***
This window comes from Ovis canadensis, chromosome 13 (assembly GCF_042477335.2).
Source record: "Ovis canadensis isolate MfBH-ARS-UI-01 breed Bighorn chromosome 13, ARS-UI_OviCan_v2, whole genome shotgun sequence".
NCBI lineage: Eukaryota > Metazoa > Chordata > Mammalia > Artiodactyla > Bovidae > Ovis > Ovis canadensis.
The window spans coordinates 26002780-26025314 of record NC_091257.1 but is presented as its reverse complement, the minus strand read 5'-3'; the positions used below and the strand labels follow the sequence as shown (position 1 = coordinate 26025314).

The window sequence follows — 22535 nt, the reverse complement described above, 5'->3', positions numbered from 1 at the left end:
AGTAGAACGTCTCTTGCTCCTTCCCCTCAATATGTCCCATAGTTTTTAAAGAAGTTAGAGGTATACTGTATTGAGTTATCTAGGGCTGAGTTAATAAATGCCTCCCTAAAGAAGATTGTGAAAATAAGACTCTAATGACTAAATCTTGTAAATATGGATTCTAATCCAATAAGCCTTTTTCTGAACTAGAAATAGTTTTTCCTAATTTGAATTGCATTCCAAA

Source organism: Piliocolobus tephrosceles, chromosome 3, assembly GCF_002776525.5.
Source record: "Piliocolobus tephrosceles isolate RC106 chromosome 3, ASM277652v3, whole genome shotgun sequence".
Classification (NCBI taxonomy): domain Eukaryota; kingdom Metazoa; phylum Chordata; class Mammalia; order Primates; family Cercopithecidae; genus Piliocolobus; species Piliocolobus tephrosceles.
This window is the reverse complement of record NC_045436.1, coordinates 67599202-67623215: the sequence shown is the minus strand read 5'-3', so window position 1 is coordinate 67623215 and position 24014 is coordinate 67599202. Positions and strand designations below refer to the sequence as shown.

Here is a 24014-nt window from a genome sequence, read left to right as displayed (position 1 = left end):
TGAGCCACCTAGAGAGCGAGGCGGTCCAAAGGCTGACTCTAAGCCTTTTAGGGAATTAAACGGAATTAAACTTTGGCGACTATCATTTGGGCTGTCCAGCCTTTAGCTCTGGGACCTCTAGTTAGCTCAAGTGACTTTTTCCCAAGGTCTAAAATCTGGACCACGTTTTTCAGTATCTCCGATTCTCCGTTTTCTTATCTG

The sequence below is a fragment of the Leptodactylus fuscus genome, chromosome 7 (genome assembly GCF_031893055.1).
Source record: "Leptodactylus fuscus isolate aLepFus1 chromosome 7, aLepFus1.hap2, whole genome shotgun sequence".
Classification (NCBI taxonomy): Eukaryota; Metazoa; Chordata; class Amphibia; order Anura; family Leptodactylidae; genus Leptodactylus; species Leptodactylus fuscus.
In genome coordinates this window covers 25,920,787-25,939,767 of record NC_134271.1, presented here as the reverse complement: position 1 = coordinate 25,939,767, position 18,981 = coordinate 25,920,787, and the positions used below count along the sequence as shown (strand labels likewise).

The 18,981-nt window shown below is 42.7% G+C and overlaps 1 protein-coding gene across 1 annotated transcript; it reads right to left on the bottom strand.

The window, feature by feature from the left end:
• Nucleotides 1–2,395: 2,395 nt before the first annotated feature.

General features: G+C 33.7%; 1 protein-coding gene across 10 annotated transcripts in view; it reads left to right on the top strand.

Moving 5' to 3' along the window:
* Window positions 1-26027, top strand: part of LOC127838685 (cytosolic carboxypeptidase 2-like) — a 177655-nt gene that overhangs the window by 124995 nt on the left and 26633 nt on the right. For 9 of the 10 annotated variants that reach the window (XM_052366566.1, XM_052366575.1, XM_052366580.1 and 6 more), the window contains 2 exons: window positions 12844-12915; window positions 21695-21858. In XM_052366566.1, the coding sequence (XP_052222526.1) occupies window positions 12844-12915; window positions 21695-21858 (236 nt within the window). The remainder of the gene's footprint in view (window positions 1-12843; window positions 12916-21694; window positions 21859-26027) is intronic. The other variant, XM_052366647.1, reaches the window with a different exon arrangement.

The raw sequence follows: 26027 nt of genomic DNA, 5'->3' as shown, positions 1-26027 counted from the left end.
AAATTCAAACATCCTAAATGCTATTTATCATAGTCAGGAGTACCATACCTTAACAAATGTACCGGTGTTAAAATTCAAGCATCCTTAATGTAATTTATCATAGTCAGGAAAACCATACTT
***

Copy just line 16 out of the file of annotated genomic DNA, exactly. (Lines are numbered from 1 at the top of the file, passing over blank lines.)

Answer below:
In genome coordinates this window covers 25,920,787-25,939,767 of record NC_134271.1, presented here as the reverse complement: position 1 = coordinate 25,939,767, position 18,981 = coordinate 25,920,787, and the positions used below count along the sequence as shown (strand labels likewise).